(Originally posted on Monday, July 13, 2009)
“Justice has its anger, my lord Bishop, and the wrath of justice is an element of progress. Whatever else may be said of it, the French Revolution was the greatest step forward by mankind since the coming of Christ. It was unfinished, I agree, but still it was sublime. It released the untapped springs of society; it softened hearts, appeased, tranquilized, enlightened, and set flowing through the world the tides of civilization. It was good. The French Revolution was the anointing of humanity.”
— Victor Hugo
At the beginning of the French Revolution, the situation in Paris, as in the rest of the country, was unsettled. King Louis XVI and his queen, Marie Antoinette, had retreated to their palace of Versailles and were protected by the elite palace guard. The National Assembly had replaced the Estates-General to discuss the country’s economic and social ills; fearing their being locked out of their meeting hall, the Assembly removed itself to a public tennis court where each delegate was forced to swear the ‘Tennis Court Oath’ to the cause of the republic. The people, the Third Estate, feared an attack by the King’s guard to enforce his absolute control of the country. One of the hero’s of the American Revolution, the Marquis de Lafayette (de la Fayette), was in charge of the Paris National Guard. The situation was critical and ready for an explosion.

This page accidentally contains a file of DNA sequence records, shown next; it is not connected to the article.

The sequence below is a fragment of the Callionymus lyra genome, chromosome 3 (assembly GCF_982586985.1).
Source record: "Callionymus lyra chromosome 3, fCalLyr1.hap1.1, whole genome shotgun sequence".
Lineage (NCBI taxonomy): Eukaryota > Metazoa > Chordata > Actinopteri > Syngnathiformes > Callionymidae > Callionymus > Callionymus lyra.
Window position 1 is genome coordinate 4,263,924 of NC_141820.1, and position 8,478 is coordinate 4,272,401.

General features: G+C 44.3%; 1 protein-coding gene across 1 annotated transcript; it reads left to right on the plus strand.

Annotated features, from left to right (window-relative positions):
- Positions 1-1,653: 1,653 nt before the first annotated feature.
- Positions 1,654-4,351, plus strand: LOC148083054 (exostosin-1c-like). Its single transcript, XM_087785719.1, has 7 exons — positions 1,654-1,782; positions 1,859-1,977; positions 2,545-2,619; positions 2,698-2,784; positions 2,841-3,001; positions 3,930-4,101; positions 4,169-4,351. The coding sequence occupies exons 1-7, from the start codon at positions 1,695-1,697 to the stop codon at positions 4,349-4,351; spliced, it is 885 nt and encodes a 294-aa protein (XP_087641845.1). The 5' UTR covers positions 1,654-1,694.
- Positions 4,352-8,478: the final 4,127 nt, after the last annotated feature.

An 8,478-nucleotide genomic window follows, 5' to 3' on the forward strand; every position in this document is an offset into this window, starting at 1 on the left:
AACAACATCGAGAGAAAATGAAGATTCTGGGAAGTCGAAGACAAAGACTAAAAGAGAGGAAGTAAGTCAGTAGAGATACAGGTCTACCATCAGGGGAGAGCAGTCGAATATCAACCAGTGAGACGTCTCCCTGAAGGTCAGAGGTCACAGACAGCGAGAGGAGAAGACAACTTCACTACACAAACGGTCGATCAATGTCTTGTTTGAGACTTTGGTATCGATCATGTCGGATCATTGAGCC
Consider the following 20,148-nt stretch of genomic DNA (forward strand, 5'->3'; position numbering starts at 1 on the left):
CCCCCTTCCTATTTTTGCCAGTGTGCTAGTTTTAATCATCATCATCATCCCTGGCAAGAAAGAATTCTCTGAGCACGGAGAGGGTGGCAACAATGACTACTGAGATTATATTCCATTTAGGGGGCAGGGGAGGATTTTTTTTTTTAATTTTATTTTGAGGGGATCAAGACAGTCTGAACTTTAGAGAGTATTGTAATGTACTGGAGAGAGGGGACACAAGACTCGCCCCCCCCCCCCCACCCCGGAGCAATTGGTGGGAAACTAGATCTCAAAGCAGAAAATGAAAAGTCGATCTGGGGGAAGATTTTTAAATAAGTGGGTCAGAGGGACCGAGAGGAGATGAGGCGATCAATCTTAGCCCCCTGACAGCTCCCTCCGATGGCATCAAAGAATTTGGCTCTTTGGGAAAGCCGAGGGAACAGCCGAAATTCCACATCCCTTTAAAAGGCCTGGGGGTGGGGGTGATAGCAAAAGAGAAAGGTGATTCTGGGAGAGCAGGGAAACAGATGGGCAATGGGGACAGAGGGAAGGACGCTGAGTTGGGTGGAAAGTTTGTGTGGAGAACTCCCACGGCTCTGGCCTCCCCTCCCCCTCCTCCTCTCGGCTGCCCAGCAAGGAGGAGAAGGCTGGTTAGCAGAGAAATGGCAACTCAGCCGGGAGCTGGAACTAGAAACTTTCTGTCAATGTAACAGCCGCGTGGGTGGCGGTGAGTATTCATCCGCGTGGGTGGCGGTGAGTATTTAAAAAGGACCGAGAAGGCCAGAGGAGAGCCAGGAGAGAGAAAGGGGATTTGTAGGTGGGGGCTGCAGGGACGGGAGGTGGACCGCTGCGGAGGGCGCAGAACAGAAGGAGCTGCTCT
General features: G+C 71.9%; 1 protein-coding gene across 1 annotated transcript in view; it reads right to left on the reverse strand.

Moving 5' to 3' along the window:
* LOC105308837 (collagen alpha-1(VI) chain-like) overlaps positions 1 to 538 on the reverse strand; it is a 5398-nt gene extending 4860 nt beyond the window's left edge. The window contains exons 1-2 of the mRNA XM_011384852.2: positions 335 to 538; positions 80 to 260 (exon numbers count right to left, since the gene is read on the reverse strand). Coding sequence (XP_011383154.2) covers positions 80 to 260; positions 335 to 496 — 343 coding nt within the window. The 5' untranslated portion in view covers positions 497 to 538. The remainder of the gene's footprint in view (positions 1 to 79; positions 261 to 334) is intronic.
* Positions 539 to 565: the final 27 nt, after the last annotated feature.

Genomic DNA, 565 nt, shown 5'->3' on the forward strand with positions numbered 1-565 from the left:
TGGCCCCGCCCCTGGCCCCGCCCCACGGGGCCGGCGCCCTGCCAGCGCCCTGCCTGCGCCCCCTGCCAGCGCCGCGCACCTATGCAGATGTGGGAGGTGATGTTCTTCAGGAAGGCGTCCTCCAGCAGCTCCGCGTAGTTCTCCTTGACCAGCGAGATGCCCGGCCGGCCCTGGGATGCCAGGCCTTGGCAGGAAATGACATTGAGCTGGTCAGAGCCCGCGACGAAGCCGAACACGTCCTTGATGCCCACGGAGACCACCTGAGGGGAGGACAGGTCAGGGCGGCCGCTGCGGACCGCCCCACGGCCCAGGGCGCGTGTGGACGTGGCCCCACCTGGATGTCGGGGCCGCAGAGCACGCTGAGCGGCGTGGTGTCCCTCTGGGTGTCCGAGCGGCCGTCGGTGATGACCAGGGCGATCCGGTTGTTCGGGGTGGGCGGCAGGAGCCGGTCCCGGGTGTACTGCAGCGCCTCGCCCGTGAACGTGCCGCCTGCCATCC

In the center of Paris stood a fourteenth century fortified garrison, the Bastille. The Bastille was symbolic of the oppression of the absolute monarchy; the people of Paris hated this prison and keep, which in the middle of July of 1789 held seven prisoners and a large supply of gunpowder. This gunpowder was wanted by the people for their defense against the Kings soldiers. On the 14th of July, the people stormed the Bastille, this hated symbol of oppression. After a standoff for most of the day, the commander lowered the bridges and the people took the garrison captive; they were paraded through the streets of Paris. The seven prisoners were released and the stores of gunpowder were taken. Without a shot, the French Revolution was underway.
The fall of the Bastille was commemorated on July 14th in 1790 as ‘la Fête de la Revolution’ (‘The Celebration of the Revolution’) throughout France. It is often celebrated with parades in most French cities and magnificent displays of fireworks. Unlike our 4th of July celebrations, which honor the start of the American Revolution, the 14th of July in France is a celebration of the unity of the French people of all three estates (the clergy, the nobility, and the common people) throughout the country under the French Republic. Therefore, ‘le quatorze juillet’ became an annual event celebrated this day throughout the Francophone world.
May the world celebrate with the French their day of unity and creation of the French Republic out of oppressive, absolute monarchy. May we all celebrate the ‘Tricolor’ (the three color French Flag) and remember their motto:
“Freedom! Equality! Brotherhood!”
— Motto, French Revolution on Freedom
Next Time: We will start our exploration of the roots and events of the French Revolution. This will take us through the six years of upheaval that included the dreaded period called the ‘Reign of Terror.’ Join us in this adventure…